You have a passive-aggressive behavior if you indirectly resist authority. People with such behavior indirectly show resentment towards another person. It is never easy to be in a relationship with a passive-aggressive person. These people do not engage in conflicts, but they do not forget and forgive. That anger continues to buildup in them and emerges when events finally reach a more volatile stage. If you find these behavior patterns within yourself, learn to stop being passive aggressive to improve the quality of your life.
3 Ways to Stop Yourself from Being Passive-Aggressive
Passive Aggressiveness: Why We Do it and How to Stop | Talkspace
Show less Someone who is passive-aggressive typically seeks to avoid conflict. Subversive passive-aggressive behavior can go unnoticed as you mask underlying frustrations with superficial courtesies. Eventually, your anger will emerge when events reach a volatile stage.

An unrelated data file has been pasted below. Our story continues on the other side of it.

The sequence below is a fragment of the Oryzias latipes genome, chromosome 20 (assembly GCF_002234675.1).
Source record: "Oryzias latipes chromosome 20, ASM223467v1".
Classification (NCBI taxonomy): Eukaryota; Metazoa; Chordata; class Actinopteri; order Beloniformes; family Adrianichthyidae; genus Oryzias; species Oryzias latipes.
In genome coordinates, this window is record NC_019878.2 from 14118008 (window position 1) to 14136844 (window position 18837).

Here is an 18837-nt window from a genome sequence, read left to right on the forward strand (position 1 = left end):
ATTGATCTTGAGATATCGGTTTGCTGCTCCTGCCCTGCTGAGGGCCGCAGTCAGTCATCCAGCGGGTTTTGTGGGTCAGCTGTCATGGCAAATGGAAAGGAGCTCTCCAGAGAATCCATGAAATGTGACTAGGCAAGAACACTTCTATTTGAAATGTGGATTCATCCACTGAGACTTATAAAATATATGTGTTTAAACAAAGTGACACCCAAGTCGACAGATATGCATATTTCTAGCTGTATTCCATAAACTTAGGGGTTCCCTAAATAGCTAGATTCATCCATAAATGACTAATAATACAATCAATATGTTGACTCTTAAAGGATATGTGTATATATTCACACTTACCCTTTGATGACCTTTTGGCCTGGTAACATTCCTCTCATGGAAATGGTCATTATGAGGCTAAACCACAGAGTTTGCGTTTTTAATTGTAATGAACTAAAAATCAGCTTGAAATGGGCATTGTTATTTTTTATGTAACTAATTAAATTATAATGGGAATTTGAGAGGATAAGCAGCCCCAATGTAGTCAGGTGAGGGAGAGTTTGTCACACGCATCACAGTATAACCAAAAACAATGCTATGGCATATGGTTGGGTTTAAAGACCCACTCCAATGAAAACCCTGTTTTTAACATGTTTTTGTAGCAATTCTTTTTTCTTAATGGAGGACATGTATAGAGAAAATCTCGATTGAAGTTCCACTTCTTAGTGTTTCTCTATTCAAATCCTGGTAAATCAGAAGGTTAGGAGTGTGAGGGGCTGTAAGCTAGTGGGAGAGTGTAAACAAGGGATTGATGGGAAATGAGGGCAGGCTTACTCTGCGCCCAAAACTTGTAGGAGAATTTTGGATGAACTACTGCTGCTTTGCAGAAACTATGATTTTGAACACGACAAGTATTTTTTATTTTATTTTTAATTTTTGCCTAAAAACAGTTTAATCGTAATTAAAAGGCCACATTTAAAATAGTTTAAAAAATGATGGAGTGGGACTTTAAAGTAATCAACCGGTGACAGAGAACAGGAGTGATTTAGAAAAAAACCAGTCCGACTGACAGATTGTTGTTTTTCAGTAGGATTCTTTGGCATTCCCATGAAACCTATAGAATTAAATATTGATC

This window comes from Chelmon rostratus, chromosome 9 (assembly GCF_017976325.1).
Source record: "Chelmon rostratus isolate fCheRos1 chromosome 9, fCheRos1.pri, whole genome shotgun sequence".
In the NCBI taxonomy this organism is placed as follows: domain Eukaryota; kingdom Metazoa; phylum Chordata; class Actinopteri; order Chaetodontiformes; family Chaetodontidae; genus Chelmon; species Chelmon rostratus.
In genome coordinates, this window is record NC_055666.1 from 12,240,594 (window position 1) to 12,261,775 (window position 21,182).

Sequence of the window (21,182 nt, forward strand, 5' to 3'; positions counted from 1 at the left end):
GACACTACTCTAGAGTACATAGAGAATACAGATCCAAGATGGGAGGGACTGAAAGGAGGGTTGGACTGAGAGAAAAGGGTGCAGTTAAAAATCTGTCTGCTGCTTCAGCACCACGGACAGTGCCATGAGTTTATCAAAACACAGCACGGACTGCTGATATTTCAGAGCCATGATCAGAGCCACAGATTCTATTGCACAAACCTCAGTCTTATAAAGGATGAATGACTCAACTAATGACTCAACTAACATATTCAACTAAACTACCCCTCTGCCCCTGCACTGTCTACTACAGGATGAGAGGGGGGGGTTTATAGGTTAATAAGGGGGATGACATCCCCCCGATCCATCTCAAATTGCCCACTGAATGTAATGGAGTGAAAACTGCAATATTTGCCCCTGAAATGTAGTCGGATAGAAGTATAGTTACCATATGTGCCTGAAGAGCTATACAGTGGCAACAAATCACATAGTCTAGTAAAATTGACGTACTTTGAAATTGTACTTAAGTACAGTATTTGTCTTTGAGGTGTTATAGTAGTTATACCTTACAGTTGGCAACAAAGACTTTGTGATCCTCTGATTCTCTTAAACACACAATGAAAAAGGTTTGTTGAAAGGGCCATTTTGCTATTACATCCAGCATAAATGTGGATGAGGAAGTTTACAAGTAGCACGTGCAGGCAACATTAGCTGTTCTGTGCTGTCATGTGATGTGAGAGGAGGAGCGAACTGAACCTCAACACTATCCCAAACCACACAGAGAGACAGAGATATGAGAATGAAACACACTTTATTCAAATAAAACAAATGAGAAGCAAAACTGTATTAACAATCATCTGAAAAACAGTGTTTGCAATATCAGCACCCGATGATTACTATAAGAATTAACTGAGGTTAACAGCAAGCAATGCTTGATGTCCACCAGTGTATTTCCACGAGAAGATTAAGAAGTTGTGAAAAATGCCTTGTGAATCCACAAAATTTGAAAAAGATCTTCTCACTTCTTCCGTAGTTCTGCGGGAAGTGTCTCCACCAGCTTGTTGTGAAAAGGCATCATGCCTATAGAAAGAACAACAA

When I walked into our small apartment-building gym at 7: Forty minutes later — after I finished my workout — Mary got off the treadmill and began to use the space she had been saving. Throughout those 40 minutes, I found myself fixated on what felt like rude and inappropriate space-hogging.
I used to watch a lot of chick flicks when I was in high school. Now, they taught me to be overly dramatic, but what they also did was show me that being passive aggressive was the right way to get someone to react. And learning how to stop being passive aggressive was the only way to deepen my relationships.